Joel 'Mulga' Moore sparks in China for night light show

From splashing his creativity across school murals far and wide, Miranda artist Mulga (Joel Moore) has crossed seas to share his unique artistic talents with students in China.

He recently had his exotically vibrant artworks displayed in the Shenzhen Light Show, mainland China's answer to Hong Kong's Symphony of Lights.

"It was even better - very cool," Mulga said.

"The music that accompanies my section of the light show is a song I wrote and recorded with my band Mulga's Room. It's called Shooting Star."

The public art program is commissioned by Shenzhen municipal government with the aim to promote the city as a cultural and artistic city. The theme is vitality, modernity and innovation.

The 14-minute light show runs for one year, every Saturday and on public holidays. Mulga's section goes for about four minutes.

Shenzen lights up: Mulga features in a light show that illuminates across the city.

Shenzen lights up: Mulga features in a light show that illuminates across the city.

Mulga is the first foreign artist to be part of the event, alongside internationally-acclaimed artists including Shen Shaomin, fellow Australian artist ByBeau/Spanish Art Studio/Reko Rennie.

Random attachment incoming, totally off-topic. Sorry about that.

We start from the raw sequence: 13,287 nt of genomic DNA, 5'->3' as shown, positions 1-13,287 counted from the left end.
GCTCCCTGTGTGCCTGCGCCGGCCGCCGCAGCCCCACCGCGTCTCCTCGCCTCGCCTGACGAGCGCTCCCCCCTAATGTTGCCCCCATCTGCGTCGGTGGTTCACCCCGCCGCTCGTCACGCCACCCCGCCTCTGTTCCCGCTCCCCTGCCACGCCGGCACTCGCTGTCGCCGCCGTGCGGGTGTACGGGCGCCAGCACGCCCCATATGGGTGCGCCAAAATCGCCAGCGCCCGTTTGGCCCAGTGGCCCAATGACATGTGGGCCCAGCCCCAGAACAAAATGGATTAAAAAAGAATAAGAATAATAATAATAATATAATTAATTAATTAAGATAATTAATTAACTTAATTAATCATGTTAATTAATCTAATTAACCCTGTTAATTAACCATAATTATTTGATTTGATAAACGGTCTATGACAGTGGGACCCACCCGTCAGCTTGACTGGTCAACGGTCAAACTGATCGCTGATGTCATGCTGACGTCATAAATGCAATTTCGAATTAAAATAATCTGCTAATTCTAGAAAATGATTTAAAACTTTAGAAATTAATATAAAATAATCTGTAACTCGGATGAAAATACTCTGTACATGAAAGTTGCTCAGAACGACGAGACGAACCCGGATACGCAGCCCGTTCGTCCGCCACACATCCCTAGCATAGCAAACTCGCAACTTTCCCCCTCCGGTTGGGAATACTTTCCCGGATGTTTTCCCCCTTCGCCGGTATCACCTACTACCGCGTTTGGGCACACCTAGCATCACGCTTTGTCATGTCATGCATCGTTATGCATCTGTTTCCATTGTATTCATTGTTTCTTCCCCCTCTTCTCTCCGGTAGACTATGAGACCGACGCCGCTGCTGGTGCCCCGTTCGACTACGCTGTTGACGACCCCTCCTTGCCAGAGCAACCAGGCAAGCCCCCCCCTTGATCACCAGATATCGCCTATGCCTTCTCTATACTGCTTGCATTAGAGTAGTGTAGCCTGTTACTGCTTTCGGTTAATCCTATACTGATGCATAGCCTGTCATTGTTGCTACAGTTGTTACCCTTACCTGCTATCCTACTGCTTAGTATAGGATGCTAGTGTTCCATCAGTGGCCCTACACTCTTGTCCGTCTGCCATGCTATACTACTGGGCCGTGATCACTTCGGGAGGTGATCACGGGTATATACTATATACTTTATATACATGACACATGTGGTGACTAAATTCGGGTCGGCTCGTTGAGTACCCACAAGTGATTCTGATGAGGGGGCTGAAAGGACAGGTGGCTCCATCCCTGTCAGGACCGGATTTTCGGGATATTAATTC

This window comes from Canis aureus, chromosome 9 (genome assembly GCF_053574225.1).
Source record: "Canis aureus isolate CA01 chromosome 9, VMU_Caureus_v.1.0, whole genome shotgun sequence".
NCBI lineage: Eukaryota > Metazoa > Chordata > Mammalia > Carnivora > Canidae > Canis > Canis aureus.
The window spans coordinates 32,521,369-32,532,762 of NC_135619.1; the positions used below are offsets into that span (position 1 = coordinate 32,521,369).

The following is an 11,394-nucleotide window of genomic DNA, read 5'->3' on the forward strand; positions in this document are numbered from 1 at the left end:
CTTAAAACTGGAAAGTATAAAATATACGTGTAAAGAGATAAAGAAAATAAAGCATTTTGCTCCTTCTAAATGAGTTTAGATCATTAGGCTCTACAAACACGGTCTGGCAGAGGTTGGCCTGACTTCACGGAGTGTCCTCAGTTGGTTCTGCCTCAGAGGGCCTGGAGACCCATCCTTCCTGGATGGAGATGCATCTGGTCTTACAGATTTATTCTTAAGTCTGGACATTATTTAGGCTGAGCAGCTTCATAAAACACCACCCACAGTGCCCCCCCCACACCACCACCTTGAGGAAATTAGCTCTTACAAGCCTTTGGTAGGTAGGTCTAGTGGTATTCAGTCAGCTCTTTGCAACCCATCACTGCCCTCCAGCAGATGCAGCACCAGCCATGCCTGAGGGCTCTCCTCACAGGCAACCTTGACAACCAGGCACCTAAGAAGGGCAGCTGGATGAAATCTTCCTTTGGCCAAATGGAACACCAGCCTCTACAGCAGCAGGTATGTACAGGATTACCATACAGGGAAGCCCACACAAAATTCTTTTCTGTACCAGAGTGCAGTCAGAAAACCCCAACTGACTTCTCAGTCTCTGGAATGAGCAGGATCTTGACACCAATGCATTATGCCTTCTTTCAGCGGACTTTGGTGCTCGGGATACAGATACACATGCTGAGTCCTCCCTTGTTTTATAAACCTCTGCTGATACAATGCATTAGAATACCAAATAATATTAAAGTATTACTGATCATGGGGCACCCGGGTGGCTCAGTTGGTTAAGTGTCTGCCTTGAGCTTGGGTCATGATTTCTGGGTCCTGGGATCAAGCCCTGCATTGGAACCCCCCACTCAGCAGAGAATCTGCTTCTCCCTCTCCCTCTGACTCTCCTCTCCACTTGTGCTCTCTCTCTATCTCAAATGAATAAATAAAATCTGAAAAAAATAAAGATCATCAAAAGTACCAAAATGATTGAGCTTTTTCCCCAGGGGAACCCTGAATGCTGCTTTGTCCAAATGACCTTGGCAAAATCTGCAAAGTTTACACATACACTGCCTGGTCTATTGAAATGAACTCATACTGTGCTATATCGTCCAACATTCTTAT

The scale is immense - covering 43 buildings and five public areas in Shenzhen Central District, with 1.18 million LED lights.

"The government hopes to bring the art performance to a new height and help the citizens to uplift their art appreciation," Mulga said.

Mulga's global ventures will also take him to Japan for the fourth time, and to South Korea for the first time later this month (May 25), to promote his Aussie art with the nation's Asian neighbours.

His international appearance followed one of his most recent community projects, painting a mural at at Lilli Pilli Public School.

The mural depicts a koala and cockatoo playing in the Port Hacking, with Royal National Park visible in the background.

Next week he is bringing his brushes to South Cronulla Public School, dipping into cans of paint alongside art-minded pupils.

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